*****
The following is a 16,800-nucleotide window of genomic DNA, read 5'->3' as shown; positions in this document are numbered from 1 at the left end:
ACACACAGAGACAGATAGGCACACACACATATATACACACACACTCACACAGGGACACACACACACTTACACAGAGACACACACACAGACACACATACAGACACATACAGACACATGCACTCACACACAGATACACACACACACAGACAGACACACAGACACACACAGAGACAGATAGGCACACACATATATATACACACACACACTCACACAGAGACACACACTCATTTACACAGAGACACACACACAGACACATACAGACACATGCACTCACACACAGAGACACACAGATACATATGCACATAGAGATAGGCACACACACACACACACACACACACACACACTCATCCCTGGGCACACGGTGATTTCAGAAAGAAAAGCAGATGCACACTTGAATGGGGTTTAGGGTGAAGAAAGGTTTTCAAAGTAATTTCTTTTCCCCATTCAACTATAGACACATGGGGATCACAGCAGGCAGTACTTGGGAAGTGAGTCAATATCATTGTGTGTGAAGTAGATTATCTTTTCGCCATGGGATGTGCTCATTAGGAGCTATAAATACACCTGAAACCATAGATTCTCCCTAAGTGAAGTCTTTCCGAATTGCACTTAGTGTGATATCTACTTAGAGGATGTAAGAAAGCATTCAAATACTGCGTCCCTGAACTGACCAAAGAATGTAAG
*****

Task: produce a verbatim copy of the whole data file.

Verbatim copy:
The following is a 16,800-nucleotide window of genomic DNA, read 5'->3' as shown; positions in this document are numbered from 1 at the left end:
ACACACAGAGACAGATAGGCACACACACATATATACACACACACTCACACAGGGACACACACACACTTACACAGAGACACACACACAGACACACATACAGACACATACAGACACATGCACTCACACACAGATACACACACACACAGACAGACACACAGACACACACAGAGACAGATAGGCACACACATATATATACACACACACACTCACACAGAGACACACACTCATTTACACAGAGACACACACACAGACACATACAGACACATGCACTCACACACAGAGACACACAGATACATATGCACATAGAGATAGGCACACACACACACACACACACACACACACACTCATCCCTGGGCACACGGTGATTTCAGAAAGAAAAGCAGATGCACACTTGAATGGGGTTTAGGGTGAAGAAAGGTTTTCAAAGTAATTTCTTTTCCCCATTCAACTATAGACACATGGGGATCACAGCAGGCAGTACTTGGGAAGTGAGTCAATATCATTGTGTGTGAAGTAGATTATCTTTTCGCCATGGGATGTGCTCATTAGGAGCTATAAATACACCTGAAACCATAGATTCTCCCTAAGTGAAGTCTTTCCGAATTGCACTTAGTGTGATATCTACTTAGAGGATGTAAGAAAGCATTCAAATACTGCGTCCCTGAACTGACCAAAGAATGTAAG